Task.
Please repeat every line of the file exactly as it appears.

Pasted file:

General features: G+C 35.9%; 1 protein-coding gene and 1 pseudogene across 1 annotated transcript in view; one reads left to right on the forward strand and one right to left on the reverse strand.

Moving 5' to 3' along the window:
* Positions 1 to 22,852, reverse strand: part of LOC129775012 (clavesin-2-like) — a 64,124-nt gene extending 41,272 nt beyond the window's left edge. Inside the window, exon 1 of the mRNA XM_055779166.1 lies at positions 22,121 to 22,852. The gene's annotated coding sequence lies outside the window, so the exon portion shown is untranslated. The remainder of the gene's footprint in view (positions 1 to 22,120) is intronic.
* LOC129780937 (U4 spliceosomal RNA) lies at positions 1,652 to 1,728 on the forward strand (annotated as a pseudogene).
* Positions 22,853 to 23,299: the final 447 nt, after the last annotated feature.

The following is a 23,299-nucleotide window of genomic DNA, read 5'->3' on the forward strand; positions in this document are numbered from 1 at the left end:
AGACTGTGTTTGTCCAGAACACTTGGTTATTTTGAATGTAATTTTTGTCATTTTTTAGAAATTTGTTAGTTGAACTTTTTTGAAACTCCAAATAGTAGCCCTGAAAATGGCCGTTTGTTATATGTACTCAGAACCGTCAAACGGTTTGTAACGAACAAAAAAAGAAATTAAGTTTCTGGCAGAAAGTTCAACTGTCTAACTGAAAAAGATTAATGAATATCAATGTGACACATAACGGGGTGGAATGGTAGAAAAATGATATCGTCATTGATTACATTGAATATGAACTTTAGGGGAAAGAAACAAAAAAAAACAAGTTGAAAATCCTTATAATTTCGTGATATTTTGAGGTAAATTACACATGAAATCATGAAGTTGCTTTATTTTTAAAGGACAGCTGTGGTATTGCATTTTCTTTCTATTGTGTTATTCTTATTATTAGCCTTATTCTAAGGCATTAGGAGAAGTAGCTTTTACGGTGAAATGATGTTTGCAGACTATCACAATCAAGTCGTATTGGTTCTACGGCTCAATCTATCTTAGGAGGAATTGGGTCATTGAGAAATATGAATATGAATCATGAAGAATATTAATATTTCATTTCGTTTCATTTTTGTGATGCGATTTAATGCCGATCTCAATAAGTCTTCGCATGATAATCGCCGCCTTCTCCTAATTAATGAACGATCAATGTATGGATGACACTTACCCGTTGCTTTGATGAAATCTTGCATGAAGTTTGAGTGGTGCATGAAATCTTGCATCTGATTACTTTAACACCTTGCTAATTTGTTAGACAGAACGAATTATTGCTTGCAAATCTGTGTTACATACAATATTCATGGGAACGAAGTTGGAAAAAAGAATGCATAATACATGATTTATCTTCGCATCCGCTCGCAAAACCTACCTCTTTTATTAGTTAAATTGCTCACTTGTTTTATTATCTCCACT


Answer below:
General features: G+C 35.9%; 1 protein-coding gene and 1 pseudogene across 1 annotated transcript in view; one reads left to right on the forward strand and one right to left on the reverse strand.

Moving 5' to 3' along the window:
* Positions 1 to 22,852, reverse strand: part of LOC129775012 (clavesin-2-like) — a 64,124-nt gene extending 41,272 nt beyond the window's left edge. Inside the window, exon 1 of the mRNA XM_055779166.1 lies at positions 22,121 to 22,852. The gene's annotated coding sequence lies outside the window, so the exon portion shown is untranslated. The remainder of the gene's footprint in view (positions 1 to 22,120) is intronic.
* LOC129780937 (U4 spliceosomal RNA) lies at positions 1,652 to 1,728 on the forward strand (annotated as a pseudogene).
* Positions 22,853 to 23,299: the final 447 nt, after the last annotated feature.

The following is a 23,299-nucleotide window of genomic DNA, read 5'->3' on the forward strand; positions in this document are numbered from 1 at the left end:
AGACTGTGTTTGTCCAGAACACTTGGTTATTTTGAATGTAATTTTTGTCATTTTTTAGAAATTTGTTAGTTGAACTTTTTTGAAACTCCAAATAGTAGCCCTGAAAATGGCCGTTTGTTATATGTACTCAGAACCGTCAAACGGTTTGTAACGAACAAAAAAAGAAATTAAGTTTCTGGCAGAAAGTTCAACTGTCTAACTGAAAAAGATTAATGAATATCAATGTGACACATAACGGGGTGGAATGGTAGAAAAATGATATCGTCATTGATTACATTGAATATGAACTTTAGGGGAAAGAAACAAAAAAAAACAAGTTGAAAATCCTTATAATTTCGTGATATTTTGAGGTAAATTACACATGAAATCATGAAGTTGCTTTATTTTTAAAGGACAGCTGTGGTATTGCATTTTCTTTCTATTGTGTTATTCTTATTATTAGCCTTATTCTAAGGCATTAGGAGAAGTAGCTTTTACGGTGAAATGATGTTTGCAGACTATCACAATCAAGTCGTATTGGTTCTACGGCTCAATCTATCTTAGGAGGAATTGGGTCATTGAGAAATATGAATATGAATCATGAAGAATATTAATATTTCATTTCGTTTCATTTTTGTGATGCGATTTAATGCCGATCTCAATAAGTCTTCGCATGATAATCGCCGCCTTCTCCTAATTAATGAACGATCAATGTATGGATGACACTTACCCGTTGCTTTGATGAAATCTTGCATGAAGTTTGAGTGGTGCATGAAATCTTGCATCTGATTACTTTAACACCTTGCTAATTTGTTAGACAGAACGAATTATTGCTTGCAAATCTGTGTTACATACAATATTCATGGGAACGAAGTTGGAAAAAAGAATGCATAATACATGATTTATCTTCGCATCCGCTCGCAAAACCTACCTCTTTTATTAGTTAAATTGCTCACTTGTTTTATTATCTCCACT